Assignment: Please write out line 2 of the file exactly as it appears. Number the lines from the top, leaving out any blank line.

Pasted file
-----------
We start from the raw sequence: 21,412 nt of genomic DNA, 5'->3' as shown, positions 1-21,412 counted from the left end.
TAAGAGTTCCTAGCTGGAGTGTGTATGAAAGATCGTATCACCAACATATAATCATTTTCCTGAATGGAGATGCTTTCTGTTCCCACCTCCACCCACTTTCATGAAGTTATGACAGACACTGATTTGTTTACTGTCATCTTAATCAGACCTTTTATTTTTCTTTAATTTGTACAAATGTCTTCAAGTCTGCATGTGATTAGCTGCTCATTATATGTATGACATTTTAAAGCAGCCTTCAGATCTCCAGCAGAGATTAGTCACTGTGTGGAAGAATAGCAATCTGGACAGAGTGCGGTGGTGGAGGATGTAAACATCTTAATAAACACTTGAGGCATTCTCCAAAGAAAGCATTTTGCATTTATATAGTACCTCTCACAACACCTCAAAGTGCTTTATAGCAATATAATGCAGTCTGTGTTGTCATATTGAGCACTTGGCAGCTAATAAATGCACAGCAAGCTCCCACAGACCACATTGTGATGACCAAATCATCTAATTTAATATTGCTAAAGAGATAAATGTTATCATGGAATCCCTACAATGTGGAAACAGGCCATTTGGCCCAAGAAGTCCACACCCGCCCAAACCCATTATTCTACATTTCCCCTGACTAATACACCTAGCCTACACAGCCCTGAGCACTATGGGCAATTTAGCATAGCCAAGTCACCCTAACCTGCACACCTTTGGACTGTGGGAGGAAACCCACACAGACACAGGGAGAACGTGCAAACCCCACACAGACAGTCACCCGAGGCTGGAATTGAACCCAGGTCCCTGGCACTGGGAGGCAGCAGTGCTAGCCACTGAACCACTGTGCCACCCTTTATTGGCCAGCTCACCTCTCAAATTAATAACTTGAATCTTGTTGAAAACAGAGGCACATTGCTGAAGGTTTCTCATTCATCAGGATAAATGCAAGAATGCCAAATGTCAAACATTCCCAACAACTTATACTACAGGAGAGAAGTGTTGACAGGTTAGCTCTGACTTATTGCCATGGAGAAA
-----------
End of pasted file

TAAGAGTTCCTAGCTGGAGTGTGTATGAAAGATCGTATCACCAACATATAATCATTTTCCTGAATGGAGATGCTTTCTGTTCCCACCTCCACCCACTTTCATGAAGTTATGACAGACACTGATTTGTTTACTGTCATCTTAATCAGACCTTTTATTTTTCTTTAATTTGTACAAATGTCTTCAAGTCTGCATGTGATTAGCTGCTCATTATATGTATGACATTTTAAAGCAGCCTTCAGATCTCCAGCAGAGATTAGTCACTGTGTGGAAGAATAGCAATCTGGACAGAGTGCGGTGGTGGAGGATGTAAACATCTTAATAAACACTTGAGGCATTCTCCAAAGAAAGCATTTTGCATTTATATAGTACCTCTCACAACACCTCAAAGTGCTTTATAGCAATATAATGCAGTCTGTGTTGTCATATTGAGCACTTGGCAGCTAATAAATGCACAGCAAGCTCCCACAGACCACATTGTGATGACCAAATCATCTAATTTAATATTGCTAAAGAGATAAATGTTATCATGGAATCCCTACAATGTGGAAACAGGCCATTTGGCCCAAGAAGTCCACACCCGCCCAAACCCATTATTCTACATTTCCCCTGACTAATACACCTAGCCTACACAGCCCTGAGCACTATGGGCAATTTAGCATAGCCAAGTCACCCTAACCTGCACACCTTTGGACTGTGGGAGGAAACCCACACAGACACAGGGAGAACGTGCAAACCCCACACAGACAGTCACCCGAGGCTGGAATTGAACCCAGGTCCCTGGCACTGGGAGGCAGCAGTGCTAGCCACTGAACCACTGTGCCACCCTTTATTGGCCAGCTCACCTCTCAAATTAATAACTTGAATCTTGTTGAAAACAGAGGCACATTGCTGAAGGTTTCTCATTCATCAGGATAAATGCAAGAATGCCAAATGTCAAACATTCCCAACAACTTATACTACAGGAGAGAAGTGTTGACAGGTTAGCTCTGACTTATTGCCATGGAGAAA